The ability to have and demonstrate empathy is becoming vital for leaders, so they can show their teams that they care for their needs – whether professionally or personally.
Empathy allows a leader to be person-focused and to deal with employees with a genuine interest in their personalities, as opposed to looking at them simply as members of a team.
Leaders should factor in that people come to the workplace every day from different places – be it geographical, physical, mental, emotional or cultural. For the workplace to become a safe place and evolve into a happy place, employees need to know that they are seen, heard and felt for in everything they experience. Once this is achieved, there is no reason for talents to leave the company.
Professor Lup explains that any company that wants to attract and retain talent needs to ensure that those who manage talent offer the support and feedback needed for further career growth. And to offer flexible schedules that are sustainable in the long run for both the employee and the business.
Engagement beyond retention
It goes without saying that flexible work schedules, hybrid or remote work, performance-based rewards and overall better working conditions must be fulfilled to meet employees’ needs. These have now been in the discussion for the past two years and are slowly becoming the baseline.
Klotz suggests that it is not enough just to retain workers. To gain a competitive advantage through talent, companies must motivate workers to bring their best to their jobs.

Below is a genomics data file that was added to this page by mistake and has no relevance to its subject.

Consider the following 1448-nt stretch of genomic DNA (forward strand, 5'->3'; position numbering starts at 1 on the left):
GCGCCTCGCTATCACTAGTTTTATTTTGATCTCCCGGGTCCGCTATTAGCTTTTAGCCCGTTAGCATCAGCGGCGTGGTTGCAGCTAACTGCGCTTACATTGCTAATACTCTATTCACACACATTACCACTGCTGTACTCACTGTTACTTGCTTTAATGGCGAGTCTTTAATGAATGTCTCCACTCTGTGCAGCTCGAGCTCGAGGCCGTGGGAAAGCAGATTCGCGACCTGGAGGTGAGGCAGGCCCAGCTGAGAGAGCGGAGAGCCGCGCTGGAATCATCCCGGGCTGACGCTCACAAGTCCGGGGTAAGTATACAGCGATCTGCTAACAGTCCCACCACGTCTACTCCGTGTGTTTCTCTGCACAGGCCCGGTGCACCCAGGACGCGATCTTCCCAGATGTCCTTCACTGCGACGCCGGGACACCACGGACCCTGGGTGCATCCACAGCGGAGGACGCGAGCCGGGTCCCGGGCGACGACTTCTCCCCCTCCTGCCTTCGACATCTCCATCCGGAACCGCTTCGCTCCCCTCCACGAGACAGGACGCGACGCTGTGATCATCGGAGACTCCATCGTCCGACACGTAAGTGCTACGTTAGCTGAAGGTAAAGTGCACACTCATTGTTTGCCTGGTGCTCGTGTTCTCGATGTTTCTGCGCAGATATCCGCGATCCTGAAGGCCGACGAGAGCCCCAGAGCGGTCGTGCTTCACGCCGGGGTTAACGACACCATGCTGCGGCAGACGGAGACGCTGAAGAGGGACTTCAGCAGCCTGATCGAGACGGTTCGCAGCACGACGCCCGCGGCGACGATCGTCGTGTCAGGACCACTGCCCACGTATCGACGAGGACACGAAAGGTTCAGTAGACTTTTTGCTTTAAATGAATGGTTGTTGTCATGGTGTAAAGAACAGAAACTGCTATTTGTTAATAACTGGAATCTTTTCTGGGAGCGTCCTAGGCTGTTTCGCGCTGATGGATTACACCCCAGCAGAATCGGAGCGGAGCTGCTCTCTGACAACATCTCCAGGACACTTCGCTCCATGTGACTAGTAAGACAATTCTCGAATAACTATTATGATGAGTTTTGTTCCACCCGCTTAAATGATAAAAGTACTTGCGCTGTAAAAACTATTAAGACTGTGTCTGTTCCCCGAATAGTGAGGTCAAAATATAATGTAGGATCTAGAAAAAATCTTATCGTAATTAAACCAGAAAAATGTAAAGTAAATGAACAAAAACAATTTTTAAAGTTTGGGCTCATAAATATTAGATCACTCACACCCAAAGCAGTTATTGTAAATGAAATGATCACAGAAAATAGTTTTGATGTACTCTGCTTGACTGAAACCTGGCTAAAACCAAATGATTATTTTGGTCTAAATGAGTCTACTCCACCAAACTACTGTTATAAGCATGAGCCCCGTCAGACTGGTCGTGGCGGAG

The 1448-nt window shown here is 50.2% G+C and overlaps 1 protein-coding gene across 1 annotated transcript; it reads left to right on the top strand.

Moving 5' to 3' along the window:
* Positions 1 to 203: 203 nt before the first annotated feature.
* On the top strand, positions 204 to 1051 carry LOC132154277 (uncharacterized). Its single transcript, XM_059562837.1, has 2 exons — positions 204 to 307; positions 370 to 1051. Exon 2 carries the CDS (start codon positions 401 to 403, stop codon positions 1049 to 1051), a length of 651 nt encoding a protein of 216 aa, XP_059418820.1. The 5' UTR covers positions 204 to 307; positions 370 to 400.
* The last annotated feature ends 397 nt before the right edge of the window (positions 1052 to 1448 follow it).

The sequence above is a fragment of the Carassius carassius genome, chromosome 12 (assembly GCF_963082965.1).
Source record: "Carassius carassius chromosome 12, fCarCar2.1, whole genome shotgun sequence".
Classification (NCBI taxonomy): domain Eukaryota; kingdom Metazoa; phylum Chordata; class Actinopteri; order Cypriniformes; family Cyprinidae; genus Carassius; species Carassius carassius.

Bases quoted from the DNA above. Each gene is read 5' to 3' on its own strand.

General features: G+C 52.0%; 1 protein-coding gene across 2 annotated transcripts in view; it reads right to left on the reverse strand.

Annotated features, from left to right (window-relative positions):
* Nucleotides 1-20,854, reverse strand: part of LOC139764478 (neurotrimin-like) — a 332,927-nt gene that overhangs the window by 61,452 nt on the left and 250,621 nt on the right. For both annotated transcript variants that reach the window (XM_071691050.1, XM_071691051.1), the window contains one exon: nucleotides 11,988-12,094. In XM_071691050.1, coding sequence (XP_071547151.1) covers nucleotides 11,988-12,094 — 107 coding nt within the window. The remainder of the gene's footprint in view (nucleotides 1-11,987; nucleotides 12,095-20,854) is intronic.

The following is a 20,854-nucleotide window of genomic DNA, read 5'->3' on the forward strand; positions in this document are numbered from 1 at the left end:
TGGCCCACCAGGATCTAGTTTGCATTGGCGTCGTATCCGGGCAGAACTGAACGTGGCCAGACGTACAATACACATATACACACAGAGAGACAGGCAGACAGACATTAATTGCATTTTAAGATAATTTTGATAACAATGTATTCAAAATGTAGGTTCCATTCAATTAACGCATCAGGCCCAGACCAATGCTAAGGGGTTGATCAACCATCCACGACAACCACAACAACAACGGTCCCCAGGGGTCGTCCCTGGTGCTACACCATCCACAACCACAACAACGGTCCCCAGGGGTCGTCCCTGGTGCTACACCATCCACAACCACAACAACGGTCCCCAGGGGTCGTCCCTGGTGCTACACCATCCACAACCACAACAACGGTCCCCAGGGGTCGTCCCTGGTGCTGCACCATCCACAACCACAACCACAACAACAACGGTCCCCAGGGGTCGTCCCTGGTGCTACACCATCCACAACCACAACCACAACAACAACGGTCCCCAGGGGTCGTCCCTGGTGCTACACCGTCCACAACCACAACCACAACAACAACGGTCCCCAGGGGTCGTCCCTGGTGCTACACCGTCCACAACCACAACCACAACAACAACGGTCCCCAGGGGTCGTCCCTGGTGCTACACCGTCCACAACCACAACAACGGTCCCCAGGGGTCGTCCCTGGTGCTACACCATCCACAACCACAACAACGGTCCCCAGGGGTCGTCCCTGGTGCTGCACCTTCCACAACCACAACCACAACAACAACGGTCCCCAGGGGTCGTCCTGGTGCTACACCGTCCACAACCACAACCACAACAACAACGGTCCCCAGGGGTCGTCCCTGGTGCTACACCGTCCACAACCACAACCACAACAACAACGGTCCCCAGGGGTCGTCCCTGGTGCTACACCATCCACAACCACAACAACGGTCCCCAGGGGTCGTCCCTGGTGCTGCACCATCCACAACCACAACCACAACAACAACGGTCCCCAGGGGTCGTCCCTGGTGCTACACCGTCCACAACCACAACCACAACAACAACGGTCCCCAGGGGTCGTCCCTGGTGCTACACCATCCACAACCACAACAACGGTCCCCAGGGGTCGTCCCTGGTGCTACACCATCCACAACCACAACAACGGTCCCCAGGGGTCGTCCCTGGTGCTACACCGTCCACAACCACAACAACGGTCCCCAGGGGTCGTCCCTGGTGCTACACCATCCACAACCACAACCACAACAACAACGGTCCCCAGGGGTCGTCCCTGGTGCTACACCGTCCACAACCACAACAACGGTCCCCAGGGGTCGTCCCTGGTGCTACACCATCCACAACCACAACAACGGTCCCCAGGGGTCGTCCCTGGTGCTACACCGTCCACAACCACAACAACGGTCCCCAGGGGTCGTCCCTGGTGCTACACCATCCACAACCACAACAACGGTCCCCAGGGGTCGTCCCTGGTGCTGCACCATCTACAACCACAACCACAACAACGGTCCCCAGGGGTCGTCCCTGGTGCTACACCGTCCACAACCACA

According to him, the only thing worse than having a bunch of engaged employees quit is having a bunch of disengaged employees stay in their jobs.
“In addition, companies now recognize that their relationships with their employees do not end when an employee quits,” he says. “Former employees represent ambassadors of an employer’s brand. They also represent potential boomerang employees, a growing trend in which workers return to a firm they previously left. Overall, retention is just part of the objective. The goal of contemporary organizations has shifted from simply retaining employees to engaging employees, and to maintaining a positive relationship with those individuals even if they leave the company.”
Sergey Gorbatov suggests that companies need to become more agile in providing employees with developmental experiences. “We call it scrambling: rapid-response assignment management. It is no longer a carefully orchestrated sequence of career moves, but serving up a role/candidate as needed.”
Klotz concludes by affirming that the key to retention is investing in employees – but not all investments will lead to retention. It is up to leaders to figure out which investments will most improve their employees’ work lives. Workers have been through a lot over the past two years, and now is a good time for leaders to (re)connect with their employees, and learn about what investments will most contribute to their employees’ wellbeing.
It is time for companies to look at a higher level of engagement with their employees if they wish to avoid the constant churn that can easily become a burden – and bypass the Great Resignation. They need to rethink workplaces to become spaces where it feels good to work, to strive and to grow.